Posts tagged ‘M1010’

December 5, 2010

CVA, V12.54 and Hemiplegia

There seem to be some lingering questions from guidance of a few months ago. This issue is one that never seems to  go away: CVA.In the past, the Coding Clinic had instructed hospitals not to code hemiplegia in acute CVA patients if the hemiplegia had resolved before discharge. (Q2, 1989) A question in the Q2 2009 Coding Clinic asked for reconsideration of this policy, given the significance of the diagnosis and the fact that many patients may be receiving therapy, even though the diagnosis is resolved.

This should not affect home health coding, given we cannot use acute codes in M1020 or M1022. We use late effects. Three codes deal with hemiplegia …

438.20, Hemiplegia affecting unspecified side
438.21, Hemiplegia affecting dominant side
438.22, Hemiplegia affecting nondominant side
We should be able to continue to code these for our therapy patients.

This change should not affect V12.54, history of TIA/CVA. Since all the deficits are resolved before our patients get to us, there are no late effects to deal with. We can still code acute stroke in M1010 and M1016 provided within 14 days.

October 29, 2010

Look beyond payment with M1016 and ROC

I wanted to clarify the use of M1016 when you’re changing diagnosis codes at a resumption of care. In this circumstance, would you change the codes in M1016 at recertification or just keep an eye on it?

Part of the answer is looking at when you use OASIS slots with the ROC.

Diagnosis codes at the ROC are placed in M1010, M1016 and M1020/1022/1024 as appropriate.

The other part of the answer lies in looking at the overall impact your ROC may have, not just the payment impact.

Although coding at ROC does not impact your payment (except if the ROC is performed in the last 5 days of the episode) it does impact you risk adjustment on your outcomes.

Because of that impact, it is important to update your codes as necessary at ROC.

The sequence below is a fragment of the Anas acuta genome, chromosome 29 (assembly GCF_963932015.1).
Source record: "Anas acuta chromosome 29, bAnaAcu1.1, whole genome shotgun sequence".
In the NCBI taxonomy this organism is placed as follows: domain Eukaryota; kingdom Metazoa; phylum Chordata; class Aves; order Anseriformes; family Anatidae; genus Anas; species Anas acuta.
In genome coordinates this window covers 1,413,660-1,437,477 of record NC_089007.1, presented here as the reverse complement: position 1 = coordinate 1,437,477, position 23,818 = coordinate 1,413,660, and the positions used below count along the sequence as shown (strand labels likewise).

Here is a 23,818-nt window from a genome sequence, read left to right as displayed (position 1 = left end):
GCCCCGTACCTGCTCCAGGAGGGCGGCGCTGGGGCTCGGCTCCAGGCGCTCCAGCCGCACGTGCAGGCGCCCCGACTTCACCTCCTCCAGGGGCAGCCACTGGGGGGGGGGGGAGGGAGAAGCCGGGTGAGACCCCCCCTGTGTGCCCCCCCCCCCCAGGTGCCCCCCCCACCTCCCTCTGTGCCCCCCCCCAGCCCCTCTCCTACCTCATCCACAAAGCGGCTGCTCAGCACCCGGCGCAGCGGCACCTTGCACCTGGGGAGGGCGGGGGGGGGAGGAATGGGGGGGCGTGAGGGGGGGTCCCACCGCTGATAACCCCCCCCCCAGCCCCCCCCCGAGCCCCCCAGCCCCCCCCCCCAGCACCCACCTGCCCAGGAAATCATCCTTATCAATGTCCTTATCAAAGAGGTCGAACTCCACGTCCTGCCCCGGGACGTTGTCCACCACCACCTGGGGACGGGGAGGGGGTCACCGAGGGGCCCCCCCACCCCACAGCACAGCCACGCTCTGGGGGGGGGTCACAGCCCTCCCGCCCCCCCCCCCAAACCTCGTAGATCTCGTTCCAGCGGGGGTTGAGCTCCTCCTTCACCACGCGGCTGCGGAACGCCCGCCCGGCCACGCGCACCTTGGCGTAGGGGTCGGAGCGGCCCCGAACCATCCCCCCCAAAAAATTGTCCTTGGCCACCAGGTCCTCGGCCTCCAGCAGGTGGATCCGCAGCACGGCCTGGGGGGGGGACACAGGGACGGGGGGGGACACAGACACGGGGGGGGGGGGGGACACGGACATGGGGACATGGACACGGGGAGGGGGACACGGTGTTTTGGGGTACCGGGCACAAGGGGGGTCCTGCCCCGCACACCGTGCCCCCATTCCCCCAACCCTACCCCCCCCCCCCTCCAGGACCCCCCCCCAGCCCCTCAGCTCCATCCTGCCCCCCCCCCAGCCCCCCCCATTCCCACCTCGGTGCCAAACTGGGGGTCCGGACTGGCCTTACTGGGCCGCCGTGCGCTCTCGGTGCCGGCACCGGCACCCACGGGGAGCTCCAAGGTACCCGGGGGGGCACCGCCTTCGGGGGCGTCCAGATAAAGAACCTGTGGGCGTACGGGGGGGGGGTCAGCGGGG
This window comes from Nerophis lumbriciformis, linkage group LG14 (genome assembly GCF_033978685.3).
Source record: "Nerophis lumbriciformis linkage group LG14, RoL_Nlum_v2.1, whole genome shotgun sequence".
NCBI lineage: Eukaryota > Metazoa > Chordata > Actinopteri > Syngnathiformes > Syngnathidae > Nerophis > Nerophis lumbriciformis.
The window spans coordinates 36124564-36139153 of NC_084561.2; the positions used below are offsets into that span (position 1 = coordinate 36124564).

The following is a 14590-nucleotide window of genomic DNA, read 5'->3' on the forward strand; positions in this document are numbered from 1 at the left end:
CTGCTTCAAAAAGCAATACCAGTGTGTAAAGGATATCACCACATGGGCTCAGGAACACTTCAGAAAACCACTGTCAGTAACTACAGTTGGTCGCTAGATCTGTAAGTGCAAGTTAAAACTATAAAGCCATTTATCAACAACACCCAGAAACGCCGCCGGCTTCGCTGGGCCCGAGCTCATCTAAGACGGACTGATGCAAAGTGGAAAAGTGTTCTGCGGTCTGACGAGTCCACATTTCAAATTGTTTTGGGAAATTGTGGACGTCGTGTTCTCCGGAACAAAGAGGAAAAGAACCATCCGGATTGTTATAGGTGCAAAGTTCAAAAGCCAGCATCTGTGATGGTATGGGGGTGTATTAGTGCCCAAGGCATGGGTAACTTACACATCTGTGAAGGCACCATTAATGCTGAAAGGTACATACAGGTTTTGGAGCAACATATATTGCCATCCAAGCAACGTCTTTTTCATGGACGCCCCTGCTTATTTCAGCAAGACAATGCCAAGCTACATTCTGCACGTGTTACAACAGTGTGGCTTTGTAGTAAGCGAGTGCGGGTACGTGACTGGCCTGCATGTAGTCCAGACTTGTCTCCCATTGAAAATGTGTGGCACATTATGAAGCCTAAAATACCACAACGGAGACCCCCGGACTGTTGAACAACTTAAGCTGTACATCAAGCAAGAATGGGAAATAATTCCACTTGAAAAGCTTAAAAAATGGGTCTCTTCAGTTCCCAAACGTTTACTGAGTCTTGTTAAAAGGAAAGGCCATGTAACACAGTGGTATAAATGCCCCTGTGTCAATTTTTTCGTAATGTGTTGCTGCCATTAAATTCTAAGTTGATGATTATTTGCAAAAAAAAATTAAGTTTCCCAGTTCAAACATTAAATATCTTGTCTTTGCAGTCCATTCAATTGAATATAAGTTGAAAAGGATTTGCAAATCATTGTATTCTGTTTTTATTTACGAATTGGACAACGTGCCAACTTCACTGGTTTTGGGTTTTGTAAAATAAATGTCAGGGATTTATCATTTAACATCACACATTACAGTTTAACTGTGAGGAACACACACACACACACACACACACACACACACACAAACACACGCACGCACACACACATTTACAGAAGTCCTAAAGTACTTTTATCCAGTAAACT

October 9, 2010

Place diagnoses in M1010 when treatment goes beyond standard medications

CMS has given guidance on when to list inpatient diagnoses, M1010, and the agency specifically answers the question of whether giving medicines is “active treatment.”

Question:

If a patient is hospitalized (or in a SNF) and is given his/her routine medications BUT some of those medications are for diagnoses that are not the reason for the hospitalization, are the diagnoses for which the routine meds are given considered as being “treated” during the stay. For example: the patient is admitted to the hospital for surgery. While in the hospital, he is given his routine medication for HTN, atrial fib, GERD, etc. Should those dx be listed at M1010?

CMS answer:

When completing M1010, Inpatient Diagnoses, only include the diagnoses actively treated during the inpatient facility stay within the past 14 days, not all the diagnoses the patient may have. “Actively treated” should be defined as receiving something more than the regularly scheduled medications and treatments necessary to maintain or treat an existing condition. In the scenario you provided, Hypertension would not be included in M1010 if the patient only received their maintenance dose of antihypertensive.

Here is the site reference to the April 2010 Q&As.

September 9, 2010

Rehab facility status is key to answering M1010, M1012, M1016

Are rehabilitation facilities considered inpatient settings? That is the key to answering M1010, M1012 and M1016 correctly if you patient comes from such a facility.

Let’s say a patient is discharged from a hospital on Sept. 1 and goes to a rehab facility and isn’t discharged from their until Sept 24. SOC is Sept. 25.

How should M1010 (inpatient diagnosis), M1012 (inpatient procedures) and M1016 (regimen change) be answered?

The key is to remember that a rehab facility is an inpatient facility (see M1000), so the diagnoses treated there would pertain to M1010 and M1016. Procedures would not be performed at a rehab facility, so M1012 wouldn’t apply.